- Henning Bohn & Robert P. Inman, 1996.
"Balanced Budget Rules and Public Deficits: Evidence from the U.S. States,"
NBER Working Papers
5533, National Bureau of Economic Research, Inc.
- Bohn, Henning & Inman, Robert P., 1996. "Balanced-budget rules and public deficits: evidence from the U.S. states," Carnegie-Rochester Conference Series on Public Policy, Elsevier, vol. 45(1), pages 13-76, December.
- Jushan Bai & Serena Ng, 2002.
"Determining the Number of Factors in Approximate Factor Models,"
Econometric Society, vol. 70(1), pages 191-221, January.
- Jushan Bai & Serena Ng, 2000. "Determining the Number of Factors in Approximate Factor Models," Boston College Working Papers in Economics 440, Boston College Department of Economics.
- Jushan Bai & Serena Ng, 2000. "Determining the Number of Factors in Approximate Factor Models," Econometric Society World Congress 2000 Contributed Papers 1504, Econometric Society.
- Tom Doan, . "BAING: RATS procedure to estimate factors in a factor model using Bai-Ng formulas," Statistical Software Components RTS00012, Boston College Department of Economics.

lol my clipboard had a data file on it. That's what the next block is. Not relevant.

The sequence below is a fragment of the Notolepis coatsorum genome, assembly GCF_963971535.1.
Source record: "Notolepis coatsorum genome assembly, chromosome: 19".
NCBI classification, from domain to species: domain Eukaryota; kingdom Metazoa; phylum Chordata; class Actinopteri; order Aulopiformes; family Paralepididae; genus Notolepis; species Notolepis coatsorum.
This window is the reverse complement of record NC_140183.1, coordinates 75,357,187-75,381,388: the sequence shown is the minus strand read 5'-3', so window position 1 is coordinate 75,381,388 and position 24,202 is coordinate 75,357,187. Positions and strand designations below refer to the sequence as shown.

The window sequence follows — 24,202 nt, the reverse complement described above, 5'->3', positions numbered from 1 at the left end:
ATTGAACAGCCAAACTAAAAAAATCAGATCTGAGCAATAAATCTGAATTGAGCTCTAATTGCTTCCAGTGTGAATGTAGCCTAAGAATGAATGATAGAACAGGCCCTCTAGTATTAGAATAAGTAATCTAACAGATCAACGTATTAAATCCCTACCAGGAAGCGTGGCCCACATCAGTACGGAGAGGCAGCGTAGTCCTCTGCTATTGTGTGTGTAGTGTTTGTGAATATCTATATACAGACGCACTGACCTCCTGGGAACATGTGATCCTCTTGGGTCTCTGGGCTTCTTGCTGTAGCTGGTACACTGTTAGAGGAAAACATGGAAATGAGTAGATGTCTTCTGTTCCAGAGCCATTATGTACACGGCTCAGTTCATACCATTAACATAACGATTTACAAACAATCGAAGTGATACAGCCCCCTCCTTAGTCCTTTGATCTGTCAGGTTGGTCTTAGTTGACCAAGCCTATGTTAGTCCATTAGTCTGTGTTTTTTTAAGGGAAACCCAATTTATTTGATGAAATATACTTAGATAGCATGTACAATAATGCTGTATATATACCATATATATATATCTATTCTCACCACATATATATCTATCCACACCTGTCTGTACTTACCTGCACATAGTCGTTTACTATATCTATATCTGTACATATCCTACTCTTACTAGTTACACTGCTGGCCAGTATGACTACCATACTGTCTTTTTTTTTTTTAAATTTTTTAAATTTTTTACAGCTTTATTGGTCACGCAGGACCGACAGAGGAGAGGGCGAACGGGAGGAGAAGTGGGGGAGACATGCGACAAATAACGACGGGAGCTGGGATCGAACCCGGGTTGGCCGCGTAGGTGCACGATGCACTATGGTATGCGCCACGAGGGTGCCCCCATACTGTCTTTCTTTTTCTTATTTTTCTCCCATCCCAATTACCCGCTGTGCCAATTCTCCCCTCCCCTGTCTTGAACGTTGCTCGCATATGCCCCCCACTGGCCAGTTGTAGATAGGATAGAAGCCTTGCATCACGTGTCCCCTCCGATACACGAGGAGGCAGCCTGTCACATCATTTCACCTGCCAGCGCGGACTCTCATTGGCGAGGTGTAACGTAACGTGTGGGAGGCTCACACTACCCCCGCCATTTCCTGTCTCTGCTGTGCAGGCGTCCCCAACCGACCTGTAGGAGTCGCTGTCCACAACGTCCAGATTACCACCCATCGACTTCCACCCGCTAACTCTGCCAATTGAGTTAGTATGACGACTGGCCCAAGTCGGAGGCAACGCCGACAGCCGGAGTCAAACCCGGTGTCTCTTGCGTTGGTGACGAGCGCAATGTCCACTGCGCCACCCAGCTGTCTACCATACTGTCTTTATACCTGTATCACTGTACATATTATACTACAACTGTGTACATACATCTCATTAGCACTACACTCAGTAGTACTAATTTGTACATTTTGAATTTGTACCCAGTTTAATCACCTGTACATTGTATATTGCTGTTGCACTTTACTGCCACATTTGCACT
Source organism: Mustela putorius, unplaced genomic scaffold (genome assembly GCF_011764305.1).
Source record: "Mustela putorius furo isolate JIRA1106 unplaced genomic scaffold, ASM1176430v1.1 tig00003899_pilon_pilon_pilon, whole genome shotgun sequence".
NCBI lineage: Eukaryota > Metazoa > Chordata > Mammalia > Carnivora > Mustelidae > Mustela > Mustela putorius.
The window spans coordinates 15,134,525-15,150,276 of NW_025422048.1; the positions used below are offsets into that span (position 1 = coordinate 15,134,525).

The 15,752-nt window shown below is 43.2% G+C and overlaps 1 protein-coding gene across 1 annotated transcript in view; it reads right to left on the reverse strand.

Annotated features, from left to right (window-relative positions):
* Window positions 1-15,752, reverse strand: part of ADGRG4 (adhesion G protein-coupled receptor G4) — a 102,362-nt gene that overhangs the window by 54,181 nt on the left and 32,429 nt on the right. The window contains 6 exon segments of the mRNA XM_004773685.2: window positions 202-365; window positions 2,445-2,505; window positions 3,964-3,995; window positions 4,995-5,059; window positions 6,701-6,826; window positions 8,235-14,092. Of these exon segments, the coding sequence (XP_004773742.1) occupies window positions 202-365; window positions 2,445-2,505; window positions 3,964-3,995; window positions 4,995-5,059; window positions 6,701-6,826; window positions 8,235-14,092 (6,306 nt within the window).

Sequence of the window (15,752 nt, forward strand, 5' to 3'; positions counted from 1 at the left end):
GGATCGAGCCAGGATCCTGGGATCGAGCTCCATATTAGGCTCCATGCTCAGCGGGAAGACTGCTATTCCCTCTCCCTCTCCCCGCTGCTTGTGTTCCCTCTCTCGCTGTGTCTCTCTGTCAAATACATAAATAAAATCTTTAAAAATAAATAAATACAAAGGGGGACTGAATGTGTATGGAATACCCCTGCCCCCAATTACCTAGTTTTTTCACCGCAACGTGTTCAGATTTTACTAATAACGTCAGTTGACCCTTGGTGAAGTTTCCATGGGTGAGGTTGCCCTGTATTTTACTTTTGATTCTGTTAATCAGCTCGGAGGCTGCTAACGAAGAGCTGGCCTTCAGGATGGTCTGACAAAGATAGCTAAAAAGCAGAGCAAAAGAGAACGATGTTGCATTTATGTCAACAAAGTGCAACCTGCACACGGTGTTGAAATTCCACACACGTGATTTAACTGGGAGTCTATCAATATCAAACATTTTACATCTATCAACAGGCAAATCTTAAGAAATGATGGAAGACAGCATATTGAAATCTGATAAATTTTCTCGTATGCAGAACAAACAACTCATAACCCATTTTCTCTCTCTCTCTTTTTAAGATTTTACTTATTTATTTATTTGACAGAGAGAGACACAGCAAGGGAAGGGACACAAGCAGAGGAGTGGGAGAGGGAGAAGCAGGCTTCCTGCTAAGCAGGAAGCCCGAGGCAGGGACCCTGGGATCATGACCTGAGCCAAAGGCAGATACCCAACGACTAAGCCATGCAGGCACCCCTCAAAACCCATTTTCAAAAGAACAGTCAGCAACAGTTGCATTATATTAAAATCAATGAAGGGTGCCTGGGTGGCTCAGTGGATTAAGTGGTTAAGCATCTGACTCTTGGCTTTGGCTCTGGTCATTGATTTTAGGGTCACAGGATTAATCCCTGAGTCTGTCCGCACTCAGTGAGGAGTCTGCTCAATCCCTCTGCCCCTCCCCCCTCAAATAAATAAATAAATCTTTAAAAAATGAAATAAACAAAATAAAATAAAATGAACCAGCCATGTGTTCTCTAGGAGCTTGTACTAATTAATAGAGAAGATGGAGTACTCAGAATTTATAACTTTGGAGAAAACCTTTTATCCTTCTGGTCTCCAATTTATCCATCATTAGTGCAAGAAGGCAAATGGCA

- Federico Revelli, 2004.
"Performance Rating and Yardstick Competition in Social Service Provision,"
CESifo Working Paper Series
1270, CESifo Group Munich.
- Revelli, Federico, 2006. "Performance rating and yardstick competition in social service provision," Journal of Public Economics, Elsevier, vol. 90(3), pages 459-475, February.
- Federico Revelli, 2002. "Testing the taxmimicking versus expenditure spill-over hypotheses using English data," Applied Economics, Taylor and Francis Journals, vol. 34(14), pages 1723-1731.
- Yilin Hou & Daniel Smith, 2010. "Do state balanced budget requirements matter? Testing two explanatory frameworks," Public Choice, Springer, vol. 145(1), pages 57-79, October.
- Goyal, Rajan & Khundrakpam, J. K. & Ray, Partha, 2004. "Is India's public finance unsustainable? Or, are the claims exaggerated?," Journal of Policy Modeling, Elsevier, vol. 26(3), pages 401-420, April.
- Bohn, Henning, 2007. "Are stationarity and cointegration restrictions really necessary for the intertemporal budget constraint?," Journal of Monetary Economics, Elsevier, vol. 54(7), pages 1837-1847, October.